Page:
And it is certainly an experience I'll never forget. Your wife, Sarah, is kind of reluctant to come to Utah, and you talked about that in yesterday's show, but now you're here. You're now in Utah.

You get here in 1989. So you've got quite a few years under your belt there, Scott, but you tell a story in the introduction to your book. And again, the book is Keep Showing Up a Utah Pastor's Journey.

You can catch it on Amazon. In the introduction, this is what you say, and I want to relate this, and then you can talk about it. You say, several years after we moved to Utah, I was in John Wayne Airport in Southern California waiting for my luggage. I found myself standing alone next to Rick Majerus, the men's basketball coach at the University of Utah. Majerus might have been one of the most well-known residents of Utah during the 1990s. In fact, he coached at the U between 1989 and 2004. He had quite a reputation here.

And as you say, the Utes were having an amazing run, and Majerus was, to put it mildly, a character. He had a way of, quote, telling it like it is. Our bags took a long time arriving, and we ended up in a conversation. I wanted to talk about the Ute basketball program, but Majerus didn't seem interested in talking about himself. He wanted to know about me. He asked what I did for a living. I told him I was a pastor at a church just a few miles away from Brigham Young University, the Ute's archrival.

He looked at me and said, tough gig. And the reason why that stood out for me is because I remember being in Utah many years ago, and someone telling me about ministering in Utah County, and I remember using those same words, tough gig. Utah County is a bit difficult, and you're right in the middle of it.

Why would you say that Utah County would be a tougher gig than, let's say, anywhere else in the state of Utah? Well, it is the center point. It is the spiritual center point of this culture. And, you know, one of the reasons we were known as Evangelical Free Church back in 1989, but when we moved to our new location, we changed the name to Center Point. And one of the reasons, well, we wanted to make Jesus the center point of our lives and make him known from the center point of Utah Valley. But we recognize that we are doing that from the center point of a religious culture that is incredibly dominant in every way. Everywhere you look, that's what you see. That is what you experience is the LDS culture, the LDS church here is ubiquitous.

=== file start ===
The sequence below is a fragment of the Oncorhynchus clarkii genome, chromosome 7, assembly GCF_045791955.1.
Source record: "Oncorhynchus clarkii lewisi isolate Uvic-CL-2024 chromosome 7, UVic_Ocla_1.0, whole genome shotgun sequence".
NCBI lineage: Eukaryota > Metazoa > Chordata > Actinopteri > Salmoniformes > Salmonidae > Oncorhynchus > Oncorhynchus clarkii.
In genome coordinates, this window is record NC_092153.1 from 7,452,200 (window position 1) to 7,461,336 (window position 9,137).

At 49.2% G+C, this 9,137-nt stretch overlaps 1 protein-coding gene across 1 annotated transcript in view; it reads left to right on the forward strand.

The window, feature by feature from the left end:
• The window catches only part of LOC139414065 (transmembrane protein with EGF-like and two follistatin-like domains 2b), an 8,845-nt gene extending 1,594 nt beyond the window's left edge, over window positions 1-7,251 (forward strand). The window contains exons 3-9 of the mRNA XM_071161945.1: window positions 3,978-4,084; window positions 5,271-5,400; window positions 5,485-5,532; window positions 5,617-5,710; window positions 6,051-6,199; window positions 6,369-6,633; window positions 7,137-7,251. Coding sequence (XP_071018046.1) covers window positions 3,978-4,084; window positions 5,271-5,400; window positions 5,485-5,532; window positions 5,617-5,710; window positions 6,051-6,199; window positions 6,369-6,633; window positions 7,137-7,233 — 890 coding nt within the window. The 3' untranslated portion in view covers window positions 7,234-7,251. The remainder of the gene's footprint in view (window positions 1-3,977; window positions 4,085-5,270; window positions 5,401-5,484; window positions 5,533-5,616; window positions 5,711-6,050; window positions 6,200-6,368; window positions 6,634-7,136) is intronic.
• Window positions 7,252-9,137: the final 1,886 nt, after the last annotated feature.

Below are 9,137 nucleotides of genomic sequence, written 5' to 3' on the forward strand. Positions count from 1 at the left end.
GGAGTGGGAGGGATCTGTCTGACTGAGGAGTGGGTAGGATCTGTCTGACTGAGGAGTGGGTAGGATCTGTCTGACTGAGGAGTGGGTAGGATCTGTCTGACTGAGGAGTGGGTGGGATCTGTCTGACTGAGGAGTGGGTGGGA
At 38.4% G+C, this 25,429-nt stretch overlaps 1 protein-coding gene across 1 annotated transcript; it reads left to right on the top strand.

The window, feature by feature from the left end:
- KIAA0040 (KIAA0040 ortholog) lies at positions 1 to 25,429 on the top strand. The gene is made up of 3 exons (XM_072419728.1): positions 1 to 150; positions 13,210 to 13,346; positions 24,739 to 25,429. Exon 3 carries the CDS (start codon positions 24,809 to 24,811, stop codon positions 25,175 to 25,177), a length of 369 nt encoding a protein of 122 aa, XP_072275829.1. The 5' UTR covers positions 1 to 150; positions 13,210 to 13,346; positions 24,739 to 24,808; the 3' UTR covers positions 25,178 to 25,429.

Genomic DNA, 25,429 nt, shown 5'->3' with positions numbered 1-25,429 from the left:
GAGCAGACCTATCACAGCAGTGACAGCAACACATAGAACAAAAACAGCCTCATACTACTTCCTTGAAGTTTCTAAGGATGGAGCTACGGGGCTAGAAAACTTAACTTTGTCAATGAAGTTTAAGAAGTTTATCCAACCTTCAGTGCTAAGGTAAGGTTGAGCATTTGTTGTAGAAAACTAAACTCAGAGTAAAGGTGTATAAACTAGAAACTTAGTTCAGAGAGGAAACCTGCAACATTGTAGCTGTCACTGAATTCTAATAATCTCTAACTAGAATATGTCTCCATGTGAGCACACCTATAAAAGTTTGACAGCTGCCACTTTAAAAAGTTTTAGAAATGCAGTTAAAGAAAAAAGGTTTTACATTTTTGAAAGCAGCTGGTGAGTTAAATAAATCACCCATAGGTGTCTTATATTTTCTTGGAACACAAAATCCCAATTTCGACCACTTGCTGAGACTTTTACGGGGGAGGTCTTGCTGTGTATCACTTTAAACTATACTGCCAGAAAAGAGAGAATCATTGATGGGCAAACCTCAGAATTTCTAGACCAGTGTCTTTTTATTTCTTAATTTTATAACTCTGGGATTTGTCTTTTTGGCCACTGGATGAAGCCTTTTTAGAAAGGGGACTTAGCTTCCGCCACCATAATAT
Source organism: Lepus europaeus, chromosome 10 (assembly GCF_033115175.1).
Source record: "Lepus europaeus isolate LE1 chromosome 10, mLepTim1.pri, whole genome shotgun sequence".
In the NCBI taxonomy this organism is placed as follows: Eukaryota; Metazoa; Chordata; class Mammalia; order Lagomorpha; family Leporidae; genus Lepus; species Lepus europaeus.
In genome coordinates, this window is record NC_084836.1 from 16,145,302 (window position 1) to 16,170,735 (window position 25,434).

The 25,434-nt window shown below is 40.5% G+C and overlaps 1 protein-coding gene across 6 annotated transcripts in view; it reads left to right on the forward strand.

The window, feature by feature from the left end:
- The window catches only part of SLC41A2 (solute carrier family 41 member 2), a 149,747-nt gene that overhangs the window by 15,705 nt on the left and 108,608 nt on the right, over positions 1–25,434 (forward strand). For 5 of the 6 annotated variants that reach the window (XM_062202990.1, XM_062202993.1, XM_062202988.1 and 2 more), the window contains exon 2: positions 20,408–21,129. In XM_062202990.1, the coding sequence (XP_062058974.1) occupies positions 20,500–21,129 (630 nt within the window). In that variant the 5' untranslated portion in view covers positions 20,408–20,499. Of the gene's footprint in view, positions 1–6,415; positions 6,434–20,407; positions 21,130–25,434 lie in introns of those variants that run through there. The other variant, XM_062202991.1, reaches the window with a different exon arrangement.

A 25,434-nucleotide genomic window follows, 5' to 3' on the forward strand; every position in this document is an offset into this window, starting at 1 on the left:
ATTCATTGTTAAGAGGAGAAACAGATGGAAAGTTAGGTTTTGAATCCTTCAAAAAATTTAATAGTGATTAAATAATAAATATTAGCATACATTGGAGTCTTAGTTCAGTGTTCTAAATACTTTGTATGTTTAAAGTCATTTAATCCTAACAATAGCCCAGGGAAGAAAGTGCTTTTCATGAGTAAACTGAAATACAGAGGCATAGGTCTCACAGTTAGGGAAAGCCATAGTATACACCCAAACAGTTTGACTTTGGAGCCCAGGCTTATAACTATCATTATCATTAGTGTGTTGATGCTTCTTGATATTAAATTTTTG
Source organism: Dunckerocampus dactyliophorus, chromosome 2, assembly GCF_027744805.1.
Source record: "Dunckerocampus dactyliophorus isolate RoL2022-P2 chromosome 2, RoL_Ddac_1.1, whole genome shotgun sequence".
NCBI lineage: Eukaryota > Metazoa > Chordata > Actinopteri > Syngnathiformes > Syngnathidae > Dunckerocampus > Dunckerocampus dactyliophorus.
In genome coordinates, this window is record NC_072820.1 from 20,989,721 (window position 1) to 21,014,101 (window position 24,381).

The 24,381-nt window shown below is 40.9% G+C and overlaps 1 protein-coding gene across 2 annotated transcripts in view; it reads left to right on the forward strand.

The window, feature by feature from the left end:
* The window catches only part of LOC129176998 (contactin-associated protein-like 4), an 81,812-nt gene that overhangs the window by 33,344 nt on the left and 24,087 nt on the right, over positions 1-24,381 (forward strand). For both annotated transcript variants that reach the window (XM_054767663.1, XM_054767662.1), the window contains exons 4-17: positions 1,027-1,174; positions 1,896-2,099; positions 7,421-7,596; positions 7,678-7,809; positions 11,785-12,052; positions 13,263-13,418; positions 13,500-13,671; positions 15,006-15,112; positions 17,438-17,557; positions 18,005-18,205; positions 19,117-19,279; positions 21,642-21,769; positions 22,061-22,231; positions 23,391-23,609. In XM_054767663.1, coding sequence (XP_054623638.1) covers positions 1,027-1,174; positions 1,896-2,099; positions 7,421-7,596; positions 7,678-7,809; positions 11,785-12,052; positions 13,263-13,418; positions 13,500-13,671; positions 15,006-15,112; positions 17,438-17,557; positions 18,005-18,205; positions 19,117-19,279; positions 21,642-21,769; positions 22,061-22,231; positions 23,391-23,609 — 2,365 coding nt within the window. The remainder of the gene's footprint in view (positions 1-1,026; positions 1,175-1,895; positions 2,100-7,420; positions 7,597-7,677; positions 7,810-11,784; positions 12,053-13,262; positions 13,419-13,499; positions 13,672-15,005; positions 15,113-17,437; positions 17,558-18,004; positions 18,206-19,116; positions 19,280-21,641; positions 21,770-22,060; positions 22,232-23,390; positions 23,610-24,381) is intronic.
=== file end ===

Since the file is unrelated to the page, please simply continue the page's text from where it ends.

How about that? Big word. And it is a shocking thing for people when they come here, they move into the area, they're not LDS. It's disorienting to be in the midst of a place where one faith is this dominant, because there's no other place in the United States like this. And I would add, let me, you know, go back to my wife. She was hesitant to move here. But the Lord did something in her life. And I think this is this is really important that we were a couple of weeks after talking about moving here and presenting the opportunity and everything.

She grabbed me by the arm and she said, let's go. And I mentioned earlier about having a dad that believed in me, you know, even more importantly, having a wife who believed in me and she is an amazing woman. I cannot go any further in this broadcast without just thanking the Lord for her and everything that she has meant to me, our family, to this ministry. That's great to hear, because I think if you're going to have a successful ministry, especially in Utah, you have to have a very good woman behind you. And I certainly praise God for mine.

And I know Eric and I both have women behind us that we thank God for every single day. Now, your church is about half a mile south of Utah Valley University. You say that that's the largest university in the state with nearly 40,000 students. Now, but you're not far from BYU, Brigham Young University, and BYU has about 34,000 students. And as you mentioned, over 99 percent of them are Latter-day Saints.

Now, you say something in your introduction that I find fascinating and I think is absolutely true, and I want you to elaborate on it. You say you are less than five miles from the Missionary Training Center, or what we call up here the MTC, where LDS missionaries are trained to go on missions all over the world. And then you say not all Mormons live here, but almost all Mormons have ties here.